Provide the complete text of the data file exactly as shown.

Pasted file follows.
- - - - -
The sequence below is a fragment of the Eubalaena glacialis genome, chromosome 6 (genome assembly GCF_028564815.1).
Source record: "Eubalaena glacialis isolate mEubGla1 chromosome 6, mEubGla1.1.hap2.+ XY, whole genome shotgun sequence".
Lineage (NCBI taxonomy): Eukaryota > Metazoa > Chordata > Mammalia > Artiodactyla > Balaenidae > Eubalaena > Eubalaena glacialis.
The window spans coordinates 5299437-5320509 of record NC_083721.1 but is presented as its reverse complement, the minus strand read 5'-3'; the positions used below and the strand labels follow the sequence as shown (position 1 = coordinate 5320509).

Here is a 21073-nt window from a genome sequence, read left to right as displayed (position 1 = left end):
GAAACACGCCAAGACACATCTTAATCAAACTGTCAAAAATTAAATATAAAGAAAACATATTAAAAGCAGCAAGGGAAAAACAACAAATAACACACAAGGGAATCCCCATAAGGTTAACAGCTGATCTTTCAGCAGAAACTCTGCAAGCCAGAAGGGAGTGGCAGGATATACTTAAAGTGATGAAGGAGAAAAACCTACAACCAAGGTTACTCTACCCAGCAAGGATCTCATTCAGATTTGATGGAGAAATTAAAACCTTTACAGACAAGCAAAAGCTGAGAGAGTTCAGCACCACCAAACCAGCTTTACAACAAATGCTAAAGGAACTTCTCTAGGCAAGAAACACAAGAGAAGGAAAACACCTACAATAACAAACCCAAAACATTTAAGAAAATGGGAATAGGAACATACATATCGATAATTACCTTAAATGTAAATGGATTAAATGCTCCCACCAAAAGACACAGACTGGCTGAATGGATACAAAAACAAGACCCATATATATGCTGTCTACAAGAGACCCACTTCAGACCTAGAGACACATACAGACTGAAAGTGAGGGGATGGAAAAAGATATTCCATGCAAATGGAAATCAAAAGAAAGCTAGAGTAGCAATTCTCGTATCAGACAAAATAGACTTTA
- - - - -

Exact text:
The sequence below is a fragment of the Eubalaena glacialis genome, chromosome 6 (genome assembly GCF_028564815.1).
Source record: "Eubalaena glacialis isolate mEubGla1 chromosome 6, mEubGla1.1.hap2.+ XY, whole genome shotgun sequence".
Lineage (NCBI taxonomy): Eukaryota > Metazoa > Chordata > Mammalia > Artiodactyla > Balaenidae > Eubalaena > Eubalaena glacialis.
The window spans coordinates 5299437-5320509 of record NC_083721.1 but is presented as its reverse complement, the minus strand read 5'-3'; the positions used below and the strand labels follow the sequence as shown (position 1 = coordinate 5320509).

Here is a 21073-nt window from a genome sequence, read left to right as displayed (position 1 = left end):
GAAACACGCCAAGACACATCTTAATCAAACTGTCAAAAATTAAATATAAAGAAAACATATTAAAAGCAGCAAGGGAAAAACAACAAATAACACACAAGGGAATCCCCATAAGGTTAACAGCTGATCTTTCAGCAGAAACTCTGCAAGCCAGAAGGGAGTGGCAGGATATACTTAAAGTGATGAAGGAGAAAAACCTACAACCAAGGTTACTCTACCCAGCAAGGATCTCATTCAGATTTGATGGAGAAATTAAAACCTTTACAGACAAGCAAAAGCTGAGAGAGTTCAGCACCACCAAACCAGCTTTACAACAAATGCTAAAGGAACTTCTCTAGGCAAGAAACACAAGAGAAGGAAAACACCTACAATAACAAACCCAAAACATTTAAGAAAATGGGAATAGGAACATACATATCGATAATTACCTTAAATGTAAATGGATTAAATGCTCCCACCAAAAGACACAGACTGGCTGAATGGATACAAAAACAAGACCCATATATATGCTGTCTACAAGAGACCCACTTCAGACCTAGAGACACATACAGACTGAAAGTGAGGGGATGGAAAAAGATATTCCATGCAAATGGAAATCAAAAGAAAGCTAGAGTAGCAATTCTCGTATCAGACAAAATAGACTTTA